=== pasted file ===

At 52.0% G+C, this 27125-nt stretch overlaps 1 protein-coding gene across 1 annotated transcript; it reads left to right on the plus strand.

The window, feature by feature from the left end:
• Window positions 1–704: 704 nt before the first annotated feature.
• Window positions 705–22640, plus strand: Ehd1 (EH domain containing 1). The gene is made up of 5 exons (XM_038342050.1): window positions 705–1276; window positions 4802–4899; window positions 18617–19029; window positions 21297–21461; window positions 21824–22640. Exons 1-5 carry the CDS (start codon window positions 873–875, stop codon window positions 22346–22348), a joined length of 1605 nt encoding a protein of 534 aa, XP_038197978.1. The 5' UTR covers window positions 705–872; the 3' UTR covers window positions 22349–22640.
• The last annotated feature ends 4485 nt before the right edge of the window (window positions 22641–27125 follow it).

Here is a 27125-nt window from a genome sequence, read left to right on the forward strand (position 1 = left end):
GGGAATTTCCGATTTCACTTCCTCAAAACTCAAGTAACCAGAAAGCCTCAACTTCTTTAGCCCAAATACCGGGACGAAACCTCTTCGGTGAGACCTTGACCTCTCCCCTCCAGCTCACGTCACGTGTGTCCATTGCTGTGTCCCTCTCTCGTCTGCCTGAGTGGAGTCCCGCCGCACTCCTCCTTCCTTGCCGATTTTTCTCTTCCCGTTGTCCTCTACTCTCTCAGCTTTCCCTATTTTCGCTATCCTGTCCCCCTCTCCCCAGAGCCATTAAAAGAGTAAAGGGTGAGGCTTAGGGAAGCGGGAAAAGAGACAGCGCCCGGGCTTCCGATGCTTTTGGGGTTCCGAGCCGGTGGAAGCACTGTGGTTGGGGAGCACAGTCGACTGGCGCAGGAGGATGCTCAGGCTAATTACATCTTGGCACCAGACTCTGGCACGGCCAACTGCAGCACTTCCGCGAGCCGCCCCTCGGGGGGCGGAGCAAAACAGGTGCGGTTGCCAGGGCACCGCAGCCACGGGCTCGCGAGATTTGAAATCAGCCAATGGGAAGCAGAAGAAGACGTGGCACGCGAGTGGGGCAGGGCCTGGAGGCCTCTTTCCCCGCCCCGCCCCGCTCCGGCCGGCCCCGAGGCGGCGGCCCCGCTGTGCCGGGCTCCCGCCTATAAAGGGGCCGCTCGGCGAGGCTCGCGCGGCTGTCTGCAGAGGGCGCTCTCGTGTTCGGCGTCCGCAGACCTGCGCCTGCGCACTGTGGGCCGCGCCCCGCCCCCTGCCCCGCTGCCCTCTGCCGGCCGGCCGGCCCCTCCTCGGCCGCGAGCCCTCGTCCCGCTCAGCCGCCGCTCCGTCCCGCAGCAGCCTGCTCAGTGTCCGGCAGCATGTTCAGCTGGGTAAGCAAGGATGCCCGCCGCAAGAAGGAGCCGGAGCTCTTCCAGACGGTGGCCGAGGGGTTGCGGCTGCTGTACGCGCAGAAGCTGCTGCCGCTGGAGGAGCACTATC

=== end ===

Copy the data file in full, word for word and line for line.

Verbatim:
At 52.0% G+C, this 27125-nt stretch overlaps 1 protein-coding gene across 1 annotated transcript; it reads left to right on the plus strand.

The window, feature by feature from the left end:
• Window positions 1–704: 704 nt before the first annotated feature.
• Window positions 705–22640, plus strand: Ehd1 (EH domain containing 1). The gene is made up of 5 exons (XM_038342050.1): window positions 705–1276; window positions 4802–4899; window positions 18617–19029; window positions 21297–21461; window positions 21824–22640. Exons 1-5 carry the CDS (start codon window positions 873–875, stop codon window positions 22346–22348), a joined length of 1605 nt encoding a protein of 534 aa, XP_038197978.1. The 5' UTR covers window positions 705–872; the 3' UTR covers window positions 22349–22640.
• The last annotated feature ends 4485 nt before the right edge of the window (window positions 22641–27125 follow it).

Here is a 27125-nt window from a genome sequence, read left to right on the forward strand (position 1 = left end):
GGGAATTTCCGATTTCACTTCCTCAAAACTCAAGTAACCAGAAAGCCTCAACTTCTTTAGCCCAAATACCGGGACGAAACCTCTTCGGTGAGACCTTGACCTCTCCCCTCCAGCTCACGTCACGTGTGTCCATTGCTGTGTCCCTCTCTCGTCTGCCTGAGTGGAGTCCCGCCGCACTCCTCCTTCCTTGCCGATTTTTCTCTTCCCGTTGTCCTCTACTCTCTCAGCTTTCCCTATTTTCGCTATCCTGTCCCCCTCTCCCCAGAGCCATTAAAAGAGTAAAGGGTGAGGCTTAGGGAAGCGGGAAAAGAGACAGCGCCCGGGCTTCCGATGCTTTTGGGGTTCCGAGCCGGTGGAAGCACTGTGGTTGGGGAGCACAGTCGACTGGCGCAGGAGGATGCTCAGGCTAATTACATCTTGGCACCAGACTCTGGCACGGCCAACTGCAGCACTTCCGCGAGCCGCCCCTCGGGGGGCGGAGCAAAACAGGTGCGGTTGCCAGGGCACCGCAGCCACGGGCTCGCGAGATTTGAAATCAGCCAATGGGAAGCAGAAGAAGACGTGGCACGCGAGTGGGGCAGGGCCTGGAGGCCTCTTTCCCCGCCCCGCCCCGCTCCGGCCGGCCCCGAGGCGGCGGCCCCGCTGTGCCGGGCTCCCGCCTATAAAGGGGCCGCTCGGCGAGGCTCGCGCGGCTGTCTGCAGAGGGCGCTCTCGTGTTCGGCGTCCGCAGACCTGCGCCTGCGCACTGTGGGCCGCGCCCCGCCCCCTGCCCCGCTGCCCTCTGCCGGCCGGCCGGCCCCTCCTCGGCCGCGAGCCCTCGTCCCGCTCAGCCGCCGCTCCGTCCCGCAGCAGCCTGCTCAGTGTCCGGCAGCATGTTCAGCTGGGTAAGCAAGGATGCCCGCCGCAAGAAGGAGCCGGAGCTCTTCCAGACGGTGGCCGAGGGGTTGCGGCTGCTGTACGCGCAGAAGCTGCTGCCGCTGGAGGAGCACTATC